If it's Sunday, Helen Alfredsson, the Willowy, redheaded LPGA player from G‚Äö√†√∂‚Äö√†√áteborg, Sweden, is most likely scorching another golf course—and the ears of another gallery. Alfredsson, the tour's 1992 Rookie of the Year, blisters every shabby shot with a string of Swedish epithets, though lately she hasn't had a whole lot to curse about. In March she won the year's first major, the Nabisco Dinah Shore, and in her six most recent tournaments she has been among the top six five times, including a second-place finish in last month's U.S. Open. With only Patty Sheehan ahead of her in money earned this year, Alfredsson, 28, is poised to become only the third golfer in LPGA history to be named Rookie of the Year and Player of the Year back-to-back.
Alfredsson came to the U.S. in 1984 on a golf scholarship from San Diego's U.S. International University. She had already won, four Swedish women's amateur titles and had also worked for six months as a runway model in Paris. "It was a meat market," she told London's Financial Times earlier this year. "It was just makeup, calories and drugs. And I got out of it fast. Now I wear long shorts to hide my cellulite."
At U.S. International she wasn't an immediate success. Her coach, Gordon Severson, deemed her uncoachable. "I liked to do things my way," Alfredsson says now. "So Gordon said I couldn't be coached. We argued all the time about how to do things. He was never satisfied."
Severson made that all too clear. He kicked Alfredsson off the team three times in four years. Her first suspension, she says, was for the heinous infraction of studying on the course during practice. An international-business major, she carried textbooks in her golf bag. The last suspension came after Severson learned that she was romantically involved with the school's men's soccer coach, Leo Cuellar, a fanner World Cup player from Mexico, who was 13 years her senior and in the process of getting divorced. "I saw this guy with tight pants, shirt open to here, and all these gold chains," recalls Alfredsson. "I said to myself, 'You got to be crazy,' but then I thought, 'Well, why not?' We had a great time. I was older coming to college. I didn't fit in with the Valley girls, chewing gum."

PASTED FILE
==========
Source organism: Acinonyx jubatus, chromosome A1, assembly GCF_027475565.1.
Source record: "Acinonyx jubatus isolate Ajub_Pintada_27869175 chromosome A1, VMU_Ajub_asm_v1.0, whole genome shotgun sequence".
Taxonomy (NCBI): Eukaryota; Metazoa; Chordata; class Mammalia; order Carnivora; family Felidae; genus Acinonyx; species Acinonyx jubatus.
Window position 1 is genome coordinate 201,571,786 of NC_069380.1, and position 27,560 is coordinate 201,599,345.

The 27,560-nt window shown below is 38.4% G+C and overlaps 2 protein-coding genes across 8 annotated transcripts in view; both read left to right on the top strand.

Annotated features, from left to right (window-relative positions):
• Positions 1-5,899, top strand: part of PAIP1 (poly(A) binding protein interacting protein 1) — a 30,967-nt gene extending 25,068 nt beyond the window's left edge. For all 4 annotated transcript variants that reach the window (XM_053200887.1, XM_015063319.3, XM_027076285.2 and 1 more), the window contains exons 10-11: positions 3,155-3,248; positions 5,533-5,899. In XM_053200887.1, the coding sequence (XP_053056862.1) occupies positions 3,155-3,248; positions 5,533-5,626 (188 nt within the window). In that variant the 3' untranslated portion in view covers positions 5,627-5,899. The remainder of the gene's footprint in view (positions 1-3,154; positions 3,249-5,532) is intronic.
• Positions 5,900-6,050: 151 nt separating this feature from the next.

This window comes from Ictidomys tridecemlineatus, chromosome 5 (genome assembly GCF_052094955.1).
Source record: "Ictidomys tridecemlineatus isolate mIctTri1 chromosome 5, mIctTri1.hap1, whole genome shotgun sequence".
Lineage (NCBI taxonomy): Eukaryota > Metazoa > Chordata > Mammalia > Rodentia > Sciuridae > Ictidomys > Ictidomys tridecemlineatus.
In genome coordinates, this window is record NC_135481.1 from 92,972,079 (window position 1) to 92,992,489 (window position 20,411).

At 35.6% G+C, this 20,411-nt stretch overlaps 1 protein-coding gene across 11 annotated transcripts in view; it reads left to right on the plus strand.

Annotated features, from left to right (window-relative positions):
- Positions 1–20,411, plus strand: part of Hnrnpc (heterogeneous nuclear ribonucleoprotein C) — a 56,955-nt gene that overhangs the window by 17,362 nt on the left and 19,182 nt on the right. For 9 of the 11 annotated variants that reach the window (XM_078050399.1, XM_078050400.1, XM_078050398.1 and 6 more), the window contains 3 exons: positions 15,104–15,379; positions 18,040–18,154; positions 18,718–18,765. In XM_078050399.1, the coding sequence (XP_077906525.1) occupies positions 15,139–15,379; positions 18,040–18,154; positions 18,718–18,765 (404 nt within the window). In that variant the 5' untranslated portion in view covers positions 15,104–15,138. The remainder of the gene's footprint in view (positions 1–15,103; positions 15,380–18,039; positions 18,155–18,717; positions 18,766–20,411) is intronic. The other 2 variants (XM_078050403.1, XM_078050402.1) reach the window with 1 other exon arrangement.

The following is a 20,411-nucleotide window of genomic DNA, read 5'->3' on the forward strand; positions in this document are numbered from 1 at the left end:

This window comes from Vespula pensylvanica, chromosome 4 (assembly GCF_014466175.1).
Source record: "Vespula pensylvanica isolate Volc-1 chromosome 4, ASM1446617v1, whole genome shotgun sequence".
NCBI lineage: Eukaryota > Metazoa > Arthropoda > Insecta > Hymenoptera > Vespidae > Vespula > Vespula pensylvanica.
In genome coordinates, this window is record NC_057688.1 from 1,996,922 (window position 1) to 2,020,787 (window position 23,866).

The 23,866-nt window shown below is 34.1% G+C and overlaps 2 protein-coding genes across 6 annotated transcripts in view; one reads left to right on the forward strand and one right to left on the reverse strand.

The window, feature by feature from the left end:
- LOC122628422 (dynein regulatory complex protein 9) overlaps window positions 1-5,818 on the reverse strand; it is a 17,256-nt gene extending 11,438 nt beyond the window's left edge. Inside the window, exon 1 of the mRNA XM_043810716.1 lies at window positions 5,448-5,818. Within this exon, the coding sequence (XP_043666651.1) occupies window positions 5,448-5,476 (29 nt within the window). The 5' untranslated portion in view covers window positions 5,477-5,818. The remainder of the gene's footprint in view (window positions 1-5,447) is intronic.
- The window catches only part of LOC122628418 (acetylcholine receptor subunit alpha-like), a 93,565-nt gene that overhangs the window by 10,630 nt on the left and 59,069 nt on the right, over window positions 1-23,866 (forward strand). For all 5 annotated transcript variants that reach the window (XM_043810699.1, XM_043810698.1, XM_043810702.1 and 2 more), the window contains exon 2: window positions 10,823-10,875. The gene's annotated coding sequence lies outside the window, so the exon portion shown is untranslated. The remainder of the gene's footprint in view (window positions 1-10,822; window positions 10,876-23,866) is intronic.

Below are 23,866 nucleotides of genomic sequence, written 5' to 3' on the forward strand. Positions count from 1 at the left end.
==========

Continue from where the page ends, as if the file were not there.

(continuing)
Cuellar, now a coach at Cal State-Los Angeles, and Alfredsson have been engaged for five years. "Leo, " she says resignedly, "is on ma‚Äö√†√∂¬¨¬±ana time." Which is just as we'll because her life these days is almost entirely taken up with golf. She admits to the occasional need to "kick back," but not the way she did when she was younger. "I had my party time in high school in Sweden," she says. "Serious party time. But getting in at five and up at eight—forget it." She confesses to still having a taste for a potent combination of several liquors known as a Long Island Iced Tea ("I like them because they don't waste much time") but indulges only during a rare respite from the weekly grind of the tour, in which she now ranks fifth both in driving distance (245.5 yards) and in scoring average (71.40), and seventh in percentage of greens hit in regulation (.691). Noting her length off the tee and deft putting stroke, LPGA veteran Amy Alcott calls Alfredsson "the player of the '90s."
That prophecy is fast becoming reality.